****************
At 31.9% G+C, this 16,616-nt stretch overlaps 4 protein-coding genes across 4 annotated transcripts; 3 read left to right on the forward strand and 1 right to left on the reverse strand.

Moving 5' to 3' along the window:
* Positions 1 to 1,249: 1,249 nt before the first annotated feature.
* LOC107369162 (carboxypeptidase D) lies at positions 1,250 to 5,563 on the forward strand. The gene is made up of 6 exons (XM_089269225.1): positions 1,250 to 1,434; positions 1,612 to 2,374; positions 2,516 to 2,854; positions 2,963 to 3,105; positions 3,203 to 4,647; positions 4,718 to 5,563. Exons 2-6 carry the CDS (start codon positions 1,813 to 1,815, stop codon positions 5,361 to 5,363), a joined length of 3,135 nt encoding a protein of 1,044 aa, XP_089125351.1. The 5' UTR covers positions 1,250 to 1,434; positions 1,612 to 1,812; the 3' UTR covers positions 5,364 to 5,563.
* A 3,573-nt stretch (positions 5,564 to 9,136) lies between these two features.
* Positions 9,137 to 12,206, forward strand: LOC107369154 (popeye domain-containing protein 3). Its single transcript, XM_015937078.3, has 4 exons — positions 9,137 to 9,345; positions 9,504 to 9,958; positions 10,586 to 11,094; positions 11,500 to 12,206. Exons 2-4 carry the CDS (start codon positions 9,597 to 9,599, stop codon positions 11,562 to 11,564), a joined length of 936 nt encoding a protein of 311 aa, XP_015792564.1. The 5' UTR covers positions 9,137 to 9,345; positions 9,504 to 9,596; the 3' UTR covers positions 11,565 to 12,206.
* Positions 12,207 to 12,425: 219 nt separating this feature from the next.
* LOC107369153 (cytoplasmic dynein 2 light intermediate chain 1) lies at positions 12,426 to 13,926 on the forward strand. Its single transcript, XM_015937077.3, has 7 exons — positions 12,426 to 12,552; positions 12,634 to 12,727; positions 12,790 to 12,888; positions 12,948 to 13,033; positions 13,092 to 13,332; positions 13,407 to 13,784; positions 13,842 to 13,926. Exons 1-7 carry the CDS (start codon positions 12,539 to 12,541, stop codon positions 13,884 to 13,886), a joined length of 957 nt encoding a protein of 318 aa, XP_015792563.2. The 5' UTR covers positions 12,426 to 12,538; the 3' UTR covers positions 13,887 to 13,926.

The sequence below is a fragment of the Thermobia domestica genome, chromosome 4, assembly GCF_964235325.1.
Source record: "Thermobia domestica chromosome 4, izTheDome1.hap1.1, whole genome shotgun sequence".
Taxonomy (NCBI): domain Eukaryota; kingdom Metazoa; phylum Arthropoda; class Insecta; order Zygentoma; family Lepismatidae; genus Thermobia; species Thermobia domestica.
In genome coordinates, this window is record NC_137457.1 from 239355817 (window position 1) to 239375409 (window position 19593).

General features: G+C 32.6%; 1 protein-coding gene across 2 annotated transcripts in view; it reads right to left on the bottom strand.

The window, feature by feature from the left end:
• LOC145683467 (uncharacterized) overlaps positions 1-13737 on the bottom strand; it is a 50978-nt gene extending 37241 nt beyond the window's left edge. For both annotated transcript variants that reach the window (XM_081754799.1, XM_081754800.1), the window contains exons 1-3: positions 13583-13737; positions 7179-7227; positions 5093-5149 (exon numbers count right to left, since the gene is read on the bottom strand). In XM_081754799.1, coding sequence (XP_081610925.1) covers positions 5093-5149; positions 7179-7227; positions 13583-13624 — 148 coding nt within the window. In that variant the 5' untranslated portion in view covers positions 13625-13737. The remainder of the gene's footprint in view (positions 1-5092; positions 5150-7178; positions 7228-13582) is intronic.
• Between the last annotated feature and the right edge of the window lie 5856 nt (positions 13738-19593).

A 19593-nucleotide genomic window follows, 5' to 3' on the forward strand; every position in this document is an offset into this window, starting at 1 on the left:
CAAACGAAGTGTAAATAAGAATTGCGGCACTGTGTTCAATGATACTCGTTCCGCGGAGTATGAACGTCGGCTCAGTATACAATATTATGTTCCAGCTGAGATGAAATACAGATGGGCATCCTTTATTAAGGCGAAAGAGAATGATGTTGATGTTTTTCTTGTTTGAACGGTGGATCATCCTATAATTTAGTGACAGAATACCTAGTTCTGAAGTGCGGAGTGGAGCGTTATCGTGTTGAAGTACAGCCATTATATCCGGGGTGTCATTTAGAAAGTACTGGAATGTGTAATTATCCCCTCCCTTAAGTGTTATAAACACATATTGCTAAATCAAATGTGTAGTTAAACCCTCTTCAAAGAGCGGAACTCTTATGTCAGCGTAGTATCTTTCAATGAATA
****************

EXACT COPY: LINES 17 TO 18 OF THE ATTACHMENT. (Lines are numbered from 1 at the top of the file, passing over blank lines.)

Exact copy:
A 19593-nucleotide genomic window follows, 5' to 3' on the forward strand; every position in this document is an offset into this window, starting at 1 on the left:
CAAACGAAGTGTAAATAAGAATTGCGGCACTGTGTTCAATGATACTCGTTCCGCGGAGTATGAACGTCGGCTCAGTATACAATATTATGTTCCAGCTGAGATGAAATACAGATGGGCATCCTTTATTAAGGCGAAAGAGAATGATGTTGATGTTTTTCTTGTTTGAACGGTGGATCATCCTATAATTTAGTGACAGAATACCTAGTTCTGAAGTGCGGAGTGGAGCGTTATCGTGTTGAAGTACAGCCATTATATCCGGGGTGTCATTTAGAAAGTACTGGAATGTGTAATTATCCCCTCCCTTAAGTGTTATAAACACATATTGCTAAATCAAATGTGTAGTTAAACCCTCTTCAAAGAGCGGAACTCTTATGTCAGCGTAGTATCTTTCAATGAATA